WIND RIVER — Review by Susan Granger

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On the Granger Movie Gauge of 1 to 10, “Wind River” is a powerful, action-packed 8, concluding with the distressing postscript: “There are no records available for tracking missing and murdered Native American women.” Read full review

As this suspenseful murder mystery begins, a terrified teenage Native American girl is running across the snowy Wyoming tundra. Barefoot and bloody, she eventually stumbles and falls, dying under the bright light from a full moon.

According to Cory Lambert (Jeremy Renner), the rugged U.S. Fish & Wildlife Officer who found her as he was tracking a predatory mountain lion, she died of pulmonary trauma, drowning in her own blood, having inhaled too much sub-zero air, causing her lungs to burst.

That’s what both he and the coroner tell rookie FBI Agent Jane Banner (Elizabeth Olsen), who declares her death a homicide. After all, there’s conclusive evidence that the Arapaho girl was not only beaten but also raped – and she was obviously fleeing from someone.

“I’m just trying to do the right thing,” Jane explains, evoking memories of Clarice Starling in “The Silence of the Lambs.”

It turns out the girl was the best friend of Cory’s daughter, who died three years earlier under similar circumstances.

As the plot unfolds, clues lead them to a nearby oil rig, where the resident roughnecks are accustomed to violence-against-women, staging a shocking shootout, reminiscent of Sam Peckinpah’s.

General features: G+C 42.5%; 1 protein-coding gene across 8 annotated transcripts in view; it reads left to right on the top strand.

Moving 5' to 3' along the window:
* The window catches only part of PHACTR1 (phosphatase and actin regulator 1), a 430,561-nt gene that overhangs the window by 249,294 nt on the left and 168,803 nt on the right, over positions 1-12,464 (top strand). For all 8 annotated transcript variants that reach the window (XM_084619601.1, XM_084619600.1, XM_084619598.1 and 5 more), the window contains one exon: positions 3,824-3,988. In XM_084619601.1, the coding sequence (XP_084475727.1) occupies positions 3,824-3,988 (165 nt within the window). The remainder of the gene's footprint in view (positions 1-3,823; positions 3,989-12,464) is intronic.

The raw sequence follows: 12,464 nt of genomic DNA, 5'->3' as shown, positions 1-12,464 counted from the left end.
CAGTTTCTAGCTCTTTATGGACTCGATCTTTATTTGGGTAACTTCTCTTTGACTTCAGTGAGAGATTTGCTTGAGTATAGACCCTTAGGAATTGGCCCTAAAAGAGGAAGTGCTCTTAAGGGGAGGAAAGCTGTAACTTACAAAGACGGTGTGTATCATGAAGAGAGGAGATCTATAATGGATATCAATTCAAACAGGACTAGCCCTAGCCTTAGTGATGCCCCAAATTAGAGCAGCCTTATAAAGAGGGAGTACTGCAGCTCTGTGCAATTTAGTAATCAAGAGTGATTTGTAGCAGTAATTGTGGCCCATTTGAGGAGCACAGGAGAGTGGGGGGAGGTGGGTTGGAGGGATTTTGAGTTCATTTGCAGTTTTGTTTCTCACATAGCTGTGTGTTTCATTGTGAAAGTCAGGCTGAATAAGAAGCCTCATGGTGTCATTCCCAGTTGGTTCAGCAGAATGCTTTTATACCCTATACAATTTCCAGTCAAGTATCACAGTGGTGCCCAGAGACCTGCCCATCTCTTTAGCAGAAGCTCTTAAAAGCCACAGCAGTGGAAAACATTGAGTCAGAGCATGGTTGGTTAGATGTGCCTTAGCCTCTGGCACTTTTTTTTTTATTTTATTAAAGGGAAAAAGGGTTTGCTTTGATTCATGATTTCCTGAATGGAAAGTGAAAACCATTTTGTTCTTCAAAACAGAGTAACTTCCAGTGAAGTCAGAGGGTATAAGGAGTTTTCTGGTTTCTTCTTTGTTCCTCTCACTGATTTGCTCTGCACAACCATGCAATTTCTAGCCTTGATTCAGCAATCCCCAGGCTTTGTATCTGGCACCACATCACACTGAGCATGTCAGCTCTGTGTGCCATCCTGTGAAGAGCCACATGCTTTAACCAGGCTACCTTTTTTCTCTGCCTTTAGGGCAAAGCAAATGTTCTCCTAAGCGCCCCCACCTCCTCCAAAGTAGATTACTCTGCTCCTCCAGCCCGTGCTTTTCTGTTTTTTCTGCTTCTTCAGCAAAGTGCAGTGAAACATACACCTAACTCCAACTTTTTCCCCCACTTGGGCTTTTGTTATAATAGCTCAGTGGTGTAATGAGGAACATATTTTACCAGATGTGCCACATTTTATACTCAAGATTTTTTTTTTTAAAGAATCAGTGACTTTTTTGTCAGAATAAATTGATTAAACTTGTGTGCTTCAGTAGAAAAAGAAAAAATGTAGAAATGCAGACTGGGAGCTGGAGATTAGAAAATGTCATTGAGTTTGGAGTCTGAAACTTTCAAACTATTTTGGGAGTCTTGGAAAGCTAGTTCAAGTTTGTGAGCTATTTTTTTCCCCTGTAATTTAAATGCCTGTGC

Best known for his “Sicario” (2015) and “Hell or High Water” (2016) screenplays, writer Taylor Sheridan makes his directorial debut, working this gritty, intricately structured thriller with subtle sensitivity and pacing finesse. His utilitarian characters are understated but deliberately delineated.

Even the supporting cast, including Native Americans actors Graham Greene as the Bureau of Indian Affairs police chief and Gil Birmingham as the teenager’s stoic father, who asks only “to sit here and miss her for a minute,” while her mother (Tantoo Cardinal) dissolves in grief.

And kudos to cinematographer Ben Richardson, who captures the savage man vs. nature essence of the desolate, impoverished wasteland known as the Wind River Indian Reservation. It’s visually spectacular.

On the Granger Movie Gauge of 1 to 10, “Wind River” is a powerful, action-packed 8, concluding with the distressing postscript: “There are no records available for tracking missing and murdered Native American women.”

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Susan Granger

Susan Granger is a product of Hollywood. Her natural father, S. Sylvan Simon, was a director and producer at R.K.O., M.G.M. and Columbia Pictures; her adoptive father, Armand Deutsch, produced movies at M.G.M. As a child, Susan appeared in movies with Abbott & Costello, Red Skelton, Lucille Ball, Margaret O'Brien and Lassie. She attended Mills College in California, studying journalism with Pierre Salinger, and graduated from the University of Pennsylvania, Phi Beta Kappa, with highest honors in journalism. During her adult life, Susan has been on radio and television as an anchorwoman and movie/drama critic. Her newspaper reviews have been syndicated around the world, and she has appeared on American Movie Classics cable television. In addition, her celebrity interviews and articles have been published in REDBOOK, PLAYBOY, FAMILY CIRCLE, COSMOPOLITAN, WORKING WOMAN and THE NEW YORK TIMES, as well as in PARIS MATCH, ELLE, HELLO, CARIBBEAN WORLD, ISLAND LIFE, MACO DESTINATIONS, NEWS LIMITED NEWSPAPERS (Australia), UK DAILY MAIL, UK SUNDAY MIRROR, DS (France), LA REPUBBLICA (Italy), BUNTE (Germany), VIP TRAVELLER (Krisworld) and many other international publications through SSG Syndicate. Susan also lectures on the "Magic and Mythology of Hollywood" and "Don't Take It Personally: Conquering Criticism and other Survival Skills," originally published on tape by Dove Audio.